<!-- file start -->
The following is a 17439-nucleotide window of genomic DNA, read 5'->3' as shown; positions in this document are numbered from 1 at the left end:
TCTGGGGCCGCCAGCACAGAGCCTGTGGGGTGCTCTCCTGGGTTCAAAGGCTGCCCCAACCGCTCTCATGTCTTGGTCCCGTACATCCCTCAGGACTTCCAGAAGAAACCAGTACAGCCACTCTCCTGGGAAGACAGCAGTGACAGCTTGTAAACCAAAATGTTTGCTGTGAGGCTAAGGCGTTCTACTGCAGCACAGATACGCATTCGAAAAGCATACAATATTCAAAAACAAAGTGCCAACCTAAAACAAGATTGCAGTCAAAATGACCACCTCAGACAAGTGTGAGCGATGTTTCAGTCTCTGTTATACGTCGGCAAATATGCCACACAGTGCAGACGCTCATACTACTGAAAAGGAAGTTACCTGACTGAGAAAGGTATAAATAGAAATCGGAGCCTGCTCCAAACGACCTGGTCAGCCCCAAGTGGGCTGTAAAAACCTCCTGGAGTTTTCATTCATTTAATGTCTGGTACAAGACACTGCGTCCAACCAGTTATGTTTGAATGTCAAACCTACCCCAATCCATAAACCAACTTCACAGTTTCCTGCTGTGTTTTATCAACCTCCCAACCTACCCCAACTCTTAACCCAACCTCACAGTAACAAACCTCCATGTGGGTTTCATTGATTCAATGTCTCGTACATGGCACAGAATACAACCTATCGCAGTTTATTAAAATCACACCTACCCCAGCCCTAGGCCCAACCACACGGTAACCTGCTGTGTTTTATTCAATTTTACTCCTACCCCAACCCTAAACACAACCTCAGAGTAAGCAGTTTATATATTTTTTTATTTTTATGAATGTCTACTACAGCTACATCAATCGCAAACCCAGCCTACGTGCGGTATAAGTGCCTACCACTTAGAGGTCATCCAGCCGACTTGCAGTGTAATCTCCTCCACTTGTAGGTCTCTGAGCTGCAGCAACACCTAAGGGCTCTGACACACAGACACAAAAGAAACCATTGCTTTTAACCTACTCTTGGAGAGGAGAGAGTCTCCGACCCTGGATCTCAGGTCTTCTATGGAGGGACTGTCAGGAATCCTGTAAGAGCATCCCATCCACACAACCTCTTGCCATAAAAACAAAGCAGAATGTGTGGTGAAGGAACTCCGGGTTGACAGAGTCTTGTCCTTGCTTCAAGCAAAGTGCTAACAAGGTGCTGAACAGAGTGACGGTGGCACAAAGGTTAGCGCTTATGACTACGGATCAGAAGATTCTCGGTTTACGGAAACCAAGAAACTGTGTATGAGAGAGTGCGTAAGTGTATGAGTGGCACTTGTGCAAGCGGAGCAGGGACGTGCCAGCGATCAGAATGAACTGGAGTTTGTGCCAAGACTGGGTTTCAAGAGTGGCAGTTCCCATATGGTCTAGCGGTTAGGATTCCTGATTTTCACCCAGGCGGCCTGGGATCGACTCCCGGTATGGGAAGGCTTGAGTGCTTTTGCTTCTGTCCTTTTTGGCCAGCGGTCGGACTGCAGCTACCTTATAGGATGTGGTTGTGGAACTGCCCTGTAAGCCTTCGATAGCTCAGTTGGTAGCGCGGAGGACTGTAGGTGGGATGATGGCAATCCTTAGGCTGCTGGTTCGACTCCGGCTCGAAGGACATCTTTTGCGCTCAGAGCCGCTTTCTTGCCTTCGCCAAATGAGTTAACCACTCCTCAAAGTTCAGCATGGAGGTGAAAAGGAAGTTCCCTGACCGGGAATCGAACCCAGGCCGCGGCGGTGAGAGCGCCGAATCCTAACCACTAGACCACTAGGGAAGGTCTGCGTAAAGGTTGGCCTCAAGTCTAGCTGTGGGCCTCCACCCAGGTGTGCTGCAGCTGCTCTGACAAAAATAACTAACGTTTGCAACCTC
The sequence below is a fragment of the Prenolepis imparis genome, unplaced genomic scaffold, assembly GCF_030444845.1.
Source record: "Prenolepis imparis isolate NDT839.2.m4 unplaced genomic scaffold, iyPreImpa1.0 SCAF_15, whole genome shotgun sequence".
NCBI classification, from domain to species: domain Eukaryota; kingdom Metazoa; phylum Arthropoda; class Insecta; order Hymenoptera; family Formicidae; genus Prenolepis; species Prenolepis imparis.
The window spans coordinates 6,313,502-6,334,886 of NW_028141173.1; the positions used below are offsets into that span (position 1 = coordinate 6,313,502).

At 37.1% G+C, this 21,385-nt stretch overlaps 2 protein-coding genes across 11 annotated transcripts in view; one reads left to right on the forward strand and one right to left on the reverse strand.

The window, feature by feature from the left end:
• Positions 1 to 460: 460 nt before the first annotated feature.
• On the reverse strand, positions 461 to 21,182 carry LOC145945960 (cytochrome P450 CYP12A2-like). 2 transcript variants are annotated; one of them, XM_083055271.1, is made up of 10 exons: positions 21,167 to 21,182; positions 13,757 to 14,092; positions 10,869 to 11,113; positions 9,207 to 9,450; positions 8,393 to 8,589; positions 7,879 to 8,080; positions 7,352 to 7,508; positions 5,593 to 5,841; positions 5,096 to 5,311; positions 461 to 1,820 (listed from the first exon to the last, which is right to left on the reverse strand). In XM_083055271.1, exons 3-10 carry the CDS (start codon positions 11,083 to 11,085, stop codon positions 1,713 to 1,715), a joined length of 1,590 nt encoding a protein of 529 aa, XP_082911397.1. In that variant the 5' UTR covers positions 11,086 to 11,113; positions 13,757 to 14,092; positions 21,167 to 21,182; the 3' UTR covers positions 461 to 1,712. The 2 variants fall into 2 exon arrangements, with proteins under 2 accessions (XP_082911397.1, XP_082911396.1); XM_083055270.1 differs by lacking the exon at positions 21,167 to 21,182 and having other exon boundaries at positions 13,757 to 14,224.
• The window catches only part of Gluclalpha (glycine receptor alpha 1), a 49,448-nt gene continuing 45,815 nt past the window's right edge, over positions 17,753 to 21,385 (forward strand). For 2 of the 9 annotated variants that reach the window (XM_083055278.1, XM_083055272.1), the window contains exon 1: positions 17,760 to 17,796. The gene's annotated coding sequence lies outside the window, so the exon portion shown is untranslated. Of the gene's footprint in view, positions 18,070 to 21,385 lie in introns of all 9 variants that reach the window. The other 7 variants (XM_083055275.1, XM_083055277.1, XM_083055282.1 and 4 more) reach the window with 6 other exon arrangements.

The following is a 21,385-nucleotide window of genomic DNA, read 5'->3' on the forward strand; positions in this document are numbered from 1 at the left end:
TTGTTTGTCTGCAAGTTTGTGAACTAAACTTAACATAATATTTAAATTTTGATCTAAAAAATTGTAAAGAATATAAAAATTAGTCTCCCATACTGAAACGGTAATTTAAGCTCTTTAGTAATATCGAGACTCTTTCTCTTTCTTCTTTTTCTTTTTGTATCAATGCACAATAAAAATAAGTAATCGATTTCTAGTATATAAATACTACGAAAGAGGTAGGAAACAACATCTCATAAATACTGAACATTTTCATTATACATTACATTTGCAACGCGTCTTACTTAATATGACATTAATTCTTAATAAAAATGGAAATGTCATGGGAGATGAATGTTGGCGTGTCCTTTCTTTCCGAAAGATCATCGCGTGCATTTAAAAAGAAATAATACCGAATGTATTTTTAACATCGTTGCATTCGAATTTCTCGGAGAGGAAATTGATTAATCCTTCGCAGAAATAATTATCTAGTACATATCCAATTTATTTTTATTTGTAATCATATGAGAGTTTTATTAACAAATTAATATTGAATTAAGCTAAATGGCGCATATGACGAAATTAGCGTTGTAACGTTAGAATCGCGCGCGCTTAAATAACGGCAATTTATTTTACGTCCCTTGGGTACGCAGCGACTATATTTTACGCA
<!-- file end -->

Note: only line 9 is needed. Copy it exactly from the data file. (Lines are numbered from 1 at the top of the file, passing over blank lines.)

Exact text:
• Positions 1 to 460: 460 nt before the first annotated feature.